I’ll be the first to admit that I’m a dreamer. In fact, I think I can own both the positive and negative connotations of the word.
Let’s talk about the negative first. To be a “dreamer” implies that one’s head is in the clouds instead of being grounded, with the tendency to be easily swept away, instead of being results or outcome focused. And if you think of traditional business strategy and culture, this isn’t exactly a positive attribute.
On the positive side of being a “dreamer” is the ability to think big picture and to come up with inspired ideas. I see it as the inspiration-gathering stage of a project or business, when we get lost in the process of generating ideas and finding inspiration, of playing with new concepts and thinking outside the box, when no idea is too big or too crazy. When we’re encouraged to “dream big”.
This positive aspect to dreaming is at the core of the Studio Bicyclette brand. I believe that letting your imagination run wild and dreaming big is essential to running a creative business, to finding the inspiration that propels you forward and coming up with those ideas that light you up.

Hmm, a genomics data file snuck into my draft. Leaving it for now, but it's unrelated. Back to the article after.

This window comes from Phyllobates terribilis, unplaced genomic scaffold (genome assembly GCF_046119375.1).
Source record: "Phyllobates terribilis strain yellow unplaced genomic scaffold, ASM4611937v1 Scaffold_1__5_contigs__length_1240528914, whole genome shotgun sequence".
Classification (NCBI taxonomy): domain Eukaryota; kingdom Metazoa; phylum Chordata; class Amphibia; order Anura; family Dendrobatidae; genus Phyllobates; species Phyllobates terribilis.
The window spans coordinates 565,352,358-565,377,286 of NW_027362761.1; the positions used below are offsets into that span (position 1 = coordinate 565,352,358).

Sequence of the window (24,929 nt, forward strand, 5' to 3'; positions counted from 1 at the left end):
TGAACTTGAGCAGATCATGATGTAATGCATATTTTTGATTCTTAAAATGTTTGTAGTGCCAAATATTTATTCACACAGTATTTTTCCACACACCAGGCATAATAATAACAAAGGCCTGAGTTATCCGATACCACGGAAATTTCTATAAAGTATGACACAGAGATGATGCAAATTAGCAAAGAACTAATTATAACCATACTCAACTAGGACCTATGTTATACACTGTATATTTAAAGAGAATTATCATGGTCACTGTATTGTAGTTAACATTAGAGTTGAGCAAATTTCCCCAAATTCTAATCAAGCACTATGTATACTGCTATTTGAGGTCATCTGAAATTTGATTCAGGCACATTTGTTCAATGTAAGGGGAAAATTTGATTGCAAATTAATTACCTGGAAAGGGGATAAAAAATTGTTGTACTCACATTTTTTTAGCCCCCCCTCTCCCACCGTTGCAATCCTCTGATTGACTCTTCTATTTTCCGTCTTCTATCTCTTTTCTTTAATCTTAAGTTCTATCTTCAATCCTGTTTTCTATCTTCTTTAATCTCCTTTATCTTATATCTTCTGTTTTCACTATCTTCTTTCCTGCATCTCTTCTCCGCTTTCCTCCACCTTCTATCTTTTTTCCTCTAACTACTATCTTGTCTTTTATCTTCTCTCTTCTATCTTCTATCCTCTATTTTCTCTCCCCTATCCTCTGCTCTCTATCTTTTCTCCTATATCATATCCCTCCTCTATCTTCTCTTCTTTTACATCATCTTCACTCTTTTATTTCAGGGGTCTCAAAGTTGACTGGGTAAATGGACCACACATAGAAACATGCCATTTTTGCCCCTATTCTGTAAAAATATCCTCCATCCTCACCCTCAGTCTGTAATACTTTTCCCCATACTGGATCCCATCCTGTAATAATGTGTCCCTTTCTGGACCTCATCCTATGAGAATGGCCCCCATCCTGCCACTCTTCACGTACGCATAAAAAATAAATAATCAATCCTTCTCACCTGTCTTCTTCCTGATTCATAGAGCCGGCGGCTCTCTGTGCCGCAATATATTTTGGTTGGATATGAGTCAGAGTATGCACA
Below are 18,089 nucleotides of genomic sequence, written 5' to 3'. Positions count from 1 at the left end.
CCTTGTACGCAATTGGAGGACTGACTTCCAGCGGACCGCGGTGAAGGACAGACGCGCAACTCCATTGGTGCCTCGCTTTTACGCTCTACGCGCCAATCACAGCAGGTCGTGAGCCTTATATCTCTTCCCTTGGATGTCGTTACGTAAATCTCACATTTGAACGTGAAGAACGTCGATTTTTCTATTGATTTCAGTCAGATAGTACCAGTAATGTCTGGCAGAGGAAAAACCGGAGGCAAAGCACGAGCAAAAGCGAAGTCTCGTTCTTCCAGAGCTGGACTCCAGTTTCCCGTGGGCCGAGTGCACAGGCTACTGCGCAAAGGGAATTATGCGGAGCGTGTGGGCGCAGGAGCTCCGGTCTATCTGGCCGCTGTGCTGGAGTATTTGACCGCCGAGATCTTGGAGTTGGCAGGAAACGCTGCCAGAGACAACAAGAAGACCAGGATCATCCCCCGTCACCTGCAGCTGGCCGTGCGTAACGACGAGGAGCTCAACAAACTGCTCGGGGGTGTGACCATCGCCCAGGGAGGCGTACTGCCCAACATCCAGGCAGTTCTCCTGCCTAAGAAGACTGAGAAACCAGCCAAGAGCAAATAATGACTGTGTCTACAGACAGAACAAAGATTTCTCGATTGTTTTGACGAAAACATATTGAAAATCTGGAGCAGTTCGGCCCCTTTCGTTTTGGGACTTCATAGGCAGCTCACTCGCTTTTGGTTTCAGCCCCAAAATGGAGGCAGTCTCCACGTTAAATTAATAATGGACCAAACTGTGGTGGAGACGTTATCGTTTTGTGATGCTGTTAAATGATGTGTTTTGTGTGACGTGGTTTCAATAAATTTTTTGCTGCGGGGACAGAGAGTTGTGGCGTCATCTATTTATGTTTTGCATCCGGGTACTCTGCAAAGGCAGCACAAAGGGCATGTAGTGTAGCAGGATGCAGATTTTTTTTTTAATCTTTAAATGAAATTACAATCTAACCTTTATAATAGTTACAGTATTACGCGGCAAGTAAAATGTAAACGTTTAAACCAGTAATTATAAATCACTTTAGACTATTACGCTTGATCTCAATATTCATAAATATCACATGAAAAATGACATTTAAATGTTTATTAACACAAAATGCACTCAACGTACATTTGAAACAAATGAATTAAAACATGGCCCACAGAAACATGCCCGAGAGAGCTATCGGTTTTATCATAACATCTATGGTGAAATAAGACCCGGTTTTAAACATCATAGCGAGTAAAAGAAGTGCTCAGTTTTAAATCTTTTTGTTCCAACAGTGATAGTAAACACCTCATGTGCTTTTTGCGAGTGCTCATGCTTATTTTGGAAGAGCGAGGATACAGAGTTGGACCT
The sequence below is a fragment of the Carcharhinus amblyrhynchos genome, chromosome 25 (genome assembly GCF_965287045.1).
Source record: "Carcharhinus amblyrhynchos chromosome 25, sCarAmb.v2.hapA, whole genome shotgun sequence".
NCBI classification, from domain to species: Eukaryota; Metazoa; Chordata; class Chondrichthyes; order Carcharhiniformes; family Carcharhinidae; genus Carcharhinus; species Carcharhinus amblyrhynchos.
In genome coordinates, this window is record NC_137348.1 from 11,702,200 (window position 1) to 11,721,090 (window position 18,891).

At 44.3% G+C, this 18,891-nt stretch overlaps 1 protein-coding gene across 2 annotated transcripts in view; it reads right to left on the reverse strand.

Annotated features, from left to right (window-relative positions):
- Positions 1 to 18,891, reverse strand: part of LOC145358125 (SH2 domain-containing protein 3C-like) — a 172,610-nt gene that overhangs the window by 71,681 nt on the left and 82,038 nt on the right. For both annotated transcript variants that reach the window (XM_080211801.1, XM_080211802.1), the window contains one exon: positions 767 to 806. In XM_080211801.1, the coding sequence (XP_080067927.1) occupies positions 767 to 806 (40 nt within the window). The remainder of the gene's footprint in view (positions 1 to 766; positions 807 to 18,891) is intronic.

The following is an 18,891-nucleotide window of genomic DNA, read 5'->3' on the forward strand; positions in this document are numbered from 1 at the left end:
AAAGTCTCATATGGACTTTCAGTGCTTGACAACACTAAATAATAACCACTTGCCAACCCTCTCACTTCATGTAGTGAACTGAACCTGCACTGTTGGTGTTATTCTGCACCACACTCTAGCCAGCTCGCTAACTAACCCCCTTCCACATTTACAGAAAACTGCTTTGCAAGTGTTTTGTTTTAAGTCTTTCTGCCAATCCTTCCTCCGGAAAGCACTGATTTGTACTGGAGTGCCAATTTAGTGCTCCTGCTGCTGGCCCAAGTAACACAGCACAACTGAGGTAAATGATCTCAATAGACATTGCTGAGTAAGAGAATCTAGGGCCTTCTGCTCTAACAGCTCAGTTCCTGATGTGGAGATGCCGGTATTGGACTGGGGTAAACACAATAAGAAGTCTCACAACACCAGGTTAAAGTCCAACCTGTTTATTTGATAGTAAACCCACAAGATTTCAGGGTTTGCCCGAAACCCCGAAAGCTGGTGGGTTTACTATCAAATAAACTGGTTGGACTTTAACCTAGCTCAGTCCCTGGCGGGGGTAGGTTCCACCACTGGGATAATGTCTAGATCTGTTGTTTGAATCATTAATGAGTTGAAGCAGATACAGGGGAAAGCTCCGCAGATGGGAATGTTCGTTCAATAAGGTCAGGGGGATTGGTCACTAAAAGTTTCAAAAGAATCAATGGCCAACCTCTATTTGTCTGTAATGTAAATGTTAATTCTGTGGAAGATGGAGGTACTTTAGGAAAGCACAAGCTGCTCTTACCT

But there also comes a time when you need to set aside the dreams and focus on the “doing”. Because let’s be honest, as much fun as the dreaming part is — the brainstorming sessions, the inspiration gathering, the research, the note taking, the planning — it only takes you so far before you need to get into the actual work.
I’m definitely guilty of using the “dreaming” stage as a procrastination method. It’s so easy to get swept away by it, to put off the not-so-dreamy tasks that start to populate your to-do list after a good brainstorming session and to lose your momentum when it comes time to get down and dirty into the work itself.
And because both are essential to running a creative business, it means it all comes down to finding that balance.
You need to be able to think about the big picture and the fine-tuned strategy.
You need that dreamy vision and the everyday hustle.
You need creative flexibility and structure.
Once you’re able to find that balance, the quality of work becomes better, the workflow becomes more fluid, and the inspiration is easily carried from concept to execution.
I have two post-it notes on my desk that serve as daily reminders of this:
They might not be the most eloquent or profound of mantras, but it can be so easy to get caught up in the big picture, which in my experience more often leads to overwhelm instead of action. And nobody has time for that.
So by focusing on the little things that you can do right now, you’re creating forward momentum, bringing you one step closer to that big, dreamy vision you’ve set out to create.
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